Skip to main content

See also:

Religious bias and your resume

Employers'  fear is that visible signs of religious association, such as hijabs or crosses, will offend some of their clients.
Employers' fear is that visible signs of religious association, such as hijabs or crosses, will offend some of their clients.
Photo by Joe Raedle/Getty Images

In recent studies, researchers discovered job applicants might want leave religious organizations off their resumes. It seems religious discrimination often plays a substantial role in the hiring process, reports BBC. In the US, identical, fictional resumes were sent out. Those which listed membership in student religious organizations received far fewer responses from employers than those which did not mention religion. Unfortunately job candidates seldom discover it was the religious information on their resumes or social media sites which lost them the job.

Discrimination was stronger in the south, according to the studies. In the north there was greater religious diversity, and people tended to be more tolerant of other faiths. Employers are people too and may have their own personal prejudices against certain faiths or religion in general. It is also thought people who decide to disclose their religious beliefs, or lack of them, on their job resumes may be more likely to discuss religion at the workplace and possibly clash with co-workers. Recruiters wonder whether such people will disrespect people from a different religious affiliation or those with no religious beliefs at all.

Michael Wallace is a sociology professor at the University of Connecticut and a co-author of the studies, he described a privatization of religion taking place in the US. “We’re perfectly willing to acknowledge the right to religious freedom, but we prefer that religion not be present in public places like schools or workplaces, where there will likely be people with diverse religious beliefs,” he said

In certain situations religious affiliation actually helped the hiring process. For some reason in southern states, Jewish people had an edge over other applicants. In the south the dominant religion is Christianity, and Muslims, pagans and atheists were the recipients of the most prejudice, followed closely by Roman Catholics. Even evangelical Christians experienced a little discrimination in the south, employers tended to favor the resumes which were entirely secular. In New England, Muslim candidates were rejected the most, receiving one-third fewer responses from employers. There was also an indication of discrimination against atheists, pagans and Roman Catholics.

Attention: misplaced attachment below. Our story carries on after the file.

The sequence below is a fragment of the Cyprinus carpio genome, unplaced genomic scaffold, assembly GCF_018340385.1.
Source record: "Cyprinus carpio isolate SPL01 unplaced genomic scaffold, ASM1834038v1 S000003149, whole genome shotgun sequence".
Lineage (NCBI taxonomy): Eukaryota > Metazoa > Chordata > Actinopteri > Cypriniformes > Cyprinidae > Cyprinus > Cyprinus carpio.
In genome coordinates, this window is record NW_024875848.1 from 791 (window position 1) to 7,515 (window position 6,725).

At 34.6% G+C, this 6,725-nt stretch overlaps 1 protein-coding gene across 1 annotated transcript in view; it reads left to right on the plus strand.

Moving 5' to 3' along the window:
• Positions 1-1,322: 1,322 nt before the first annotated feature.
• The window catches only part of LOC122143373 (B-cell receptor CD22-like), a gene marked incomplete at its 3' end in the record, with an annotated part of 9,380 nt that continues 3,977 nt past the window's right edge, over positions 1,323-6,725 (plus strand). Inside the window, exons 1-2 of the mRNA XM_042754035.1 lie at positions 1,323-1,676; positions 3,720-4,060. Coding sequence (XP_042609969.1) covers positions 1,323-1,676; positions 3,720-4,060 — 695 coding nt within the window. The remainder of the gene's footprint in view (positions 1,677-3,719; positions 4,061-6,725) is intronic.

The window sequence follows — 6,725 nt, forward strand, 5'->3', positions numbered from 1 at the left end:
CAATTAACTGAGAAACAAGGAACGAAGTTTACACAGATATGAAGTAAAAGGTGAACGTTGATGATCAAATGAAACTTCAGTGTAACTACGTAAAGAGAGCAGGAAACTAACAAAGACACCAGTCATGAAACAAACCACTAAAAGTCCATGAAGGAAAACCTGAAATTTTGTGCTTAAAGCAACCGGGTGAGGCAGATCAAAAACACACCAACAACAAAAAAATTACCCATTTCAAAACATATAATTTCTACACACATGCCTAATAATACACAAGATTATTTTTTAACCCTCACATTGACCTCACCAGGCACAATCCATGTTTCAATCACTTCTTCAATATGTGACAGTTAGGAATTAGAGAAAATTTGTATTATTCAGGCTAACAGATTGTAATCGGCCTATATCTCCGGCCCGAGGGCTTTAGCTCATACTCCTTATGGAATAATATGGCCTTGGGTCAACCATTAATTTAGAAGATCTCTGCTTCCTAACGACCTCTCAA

An applicant’s religious content on social-media could also be problematic. These days sites are checked to screen out undesirable applicants, some recruiters look at religious denominations. Joyce Dubensky, CEO of the Tanenbaum Center for Interreligious Understanding in New York City said, “There’s a belief that people come to work and leave religion at the office door, and that they should.” She continued, “The truth is, that just doesn’t happen. Religion is an important way in which people define themselves and employers need to learn how to manage people of different religions as the workplace becomes more and more diverse.”

An interesting note to the study of American workers was that not only do members of religious minorities and atheists feel ostracized by employers, but the Christian majority also felt discrimination in the workplace was a serious problem. Once applicants got to the interview stage, religious preferences became more pronounced. The EEOC number of complaints from job candidates charging employers with religious discrimination during interviews has nearly doubled since 9/11, particularly with Muslims.

Employers say their fear is that visible signs of religious association, such as hijabs or crosses, will offend some of their clients. According to Jeanne Goldberg, senior attorney advisor at the EEOC, “Customer preference is not a defense in a religious discrimination case.” Religious discrimination seems to be most problematic for recent graduates. Due to the small amount of work experience to show on their resume, students attempt to show their potential by including leadership positions they held in religious groups on campus.

Dubensky said, “It’s a troubling phenomenon that people have to consider hiding their religion, but it’s something that you have to think about if you want to get the job. On the other hand, some candidates may want to reveal their religious identity to steer clear of discriminatory employers.” She added, “I know a star candidate who received a management job offer from a global financial services company, but she went to a competitor that was known to be more hijab-friendly.”